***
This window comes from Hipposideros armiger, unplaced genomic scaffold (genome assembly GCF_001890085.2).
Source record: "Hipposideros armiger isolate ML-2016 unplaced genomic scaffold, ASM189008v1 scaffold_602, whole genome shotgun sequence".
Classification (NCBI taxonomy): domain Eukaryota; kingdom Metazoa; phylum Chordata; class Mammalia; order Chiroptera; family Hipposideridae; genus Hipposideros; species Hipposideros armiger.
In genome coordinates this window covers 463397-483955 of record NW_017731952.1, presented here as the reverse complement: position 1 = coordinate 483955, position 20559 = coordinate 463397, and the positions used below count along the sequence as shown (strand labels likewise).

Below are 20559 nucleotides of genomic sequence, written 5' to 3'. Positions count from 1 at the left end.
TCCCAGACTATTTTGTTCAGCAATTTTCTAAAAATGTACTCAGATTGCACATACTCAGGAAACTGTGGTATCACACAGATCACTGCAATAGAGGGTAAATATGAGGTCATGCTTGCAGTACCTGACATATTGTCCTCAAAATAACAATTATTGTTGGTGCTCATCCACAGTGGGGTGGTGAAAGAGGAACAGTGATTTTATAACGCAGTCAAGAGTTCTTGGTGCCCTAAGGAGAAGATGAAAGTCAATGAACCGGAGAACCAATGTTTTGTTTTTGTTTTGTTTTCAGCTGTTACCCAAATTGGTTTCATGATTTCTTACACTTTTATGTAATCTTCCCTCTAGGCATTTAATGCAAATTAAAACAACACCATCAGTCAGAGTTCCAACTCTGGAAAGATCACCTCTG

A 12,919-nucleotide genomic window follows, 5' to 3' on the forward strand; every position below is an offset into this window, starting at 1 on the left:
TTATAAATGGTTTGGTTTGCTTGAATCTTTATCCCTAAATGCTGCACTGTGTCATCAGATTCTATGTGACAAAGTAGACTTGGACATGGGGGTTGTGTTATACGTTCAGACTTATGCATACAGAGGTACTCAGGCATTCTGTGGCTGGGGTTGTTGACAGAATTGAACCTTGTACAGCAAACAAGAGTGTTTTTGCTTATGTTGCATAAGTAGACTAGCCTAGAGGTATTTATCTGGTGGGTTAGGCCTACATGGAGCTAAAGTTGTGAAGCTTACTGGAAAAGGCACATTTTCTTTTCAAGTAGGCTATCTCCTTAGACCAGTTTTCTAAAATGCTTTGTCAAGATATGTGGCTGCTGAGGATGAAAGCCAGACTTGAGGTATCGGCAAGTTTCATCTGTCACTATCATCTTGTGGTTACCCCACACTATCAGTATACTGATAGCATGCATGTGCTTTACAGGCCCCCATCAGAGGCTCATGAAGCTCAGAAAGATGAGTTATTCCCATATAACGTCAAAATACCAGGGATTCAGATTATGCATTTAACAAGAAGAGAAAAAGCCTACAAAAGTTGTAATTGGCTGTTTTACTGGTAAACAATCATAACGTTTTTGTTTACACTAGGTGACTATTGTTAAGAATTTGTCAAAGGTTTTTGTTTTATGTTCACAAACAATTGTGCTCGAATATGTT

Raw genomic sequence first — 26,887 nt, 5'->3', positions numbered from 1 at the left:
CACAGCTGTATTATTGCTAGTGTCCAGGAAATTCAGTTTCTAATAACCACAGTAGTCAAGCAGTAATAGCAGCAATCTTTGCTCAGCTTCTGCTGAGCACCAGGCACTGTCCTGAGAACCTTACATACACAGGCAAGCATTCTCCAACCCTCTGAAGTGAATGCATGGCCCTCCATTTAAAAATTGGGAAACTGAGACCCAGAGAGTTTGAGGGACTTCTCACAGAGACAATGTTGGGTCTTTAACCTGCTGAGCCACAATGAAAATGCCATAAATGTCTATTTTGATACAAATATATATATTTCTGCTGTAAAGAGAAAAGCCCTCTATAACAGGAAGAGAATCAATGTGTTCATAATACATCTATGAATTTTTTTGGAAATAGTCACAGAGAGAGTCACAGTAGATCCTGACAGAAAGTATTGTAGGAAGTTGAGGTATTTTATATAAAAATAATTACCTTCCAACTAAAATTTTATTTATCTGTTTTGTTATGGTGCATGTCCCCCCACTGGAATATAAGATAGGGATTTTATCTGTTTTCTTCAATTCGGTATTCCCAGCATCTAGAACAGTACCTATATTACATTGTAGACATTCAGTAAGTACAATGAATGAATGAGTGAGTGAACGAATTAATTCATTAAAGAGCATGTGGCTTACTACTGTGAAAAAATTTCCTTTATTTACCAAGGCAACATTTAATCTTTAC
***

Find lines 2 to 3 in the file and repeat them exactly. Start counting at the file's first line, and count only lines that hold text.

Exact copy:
Source record: "Hipposideros armiger isolate ML-2016 unplaced genomic scaffold, ASM189008v1 scaffold_602, whole genome shotgun sequence".
Classification (NCBI taxonomy): domain Eukaryota; kingdom Metazoa; phylum Chordata; class Mammalia; order Chiroptera; family Hipposideridae; genus Hipposideros; species Hipposideros armiger.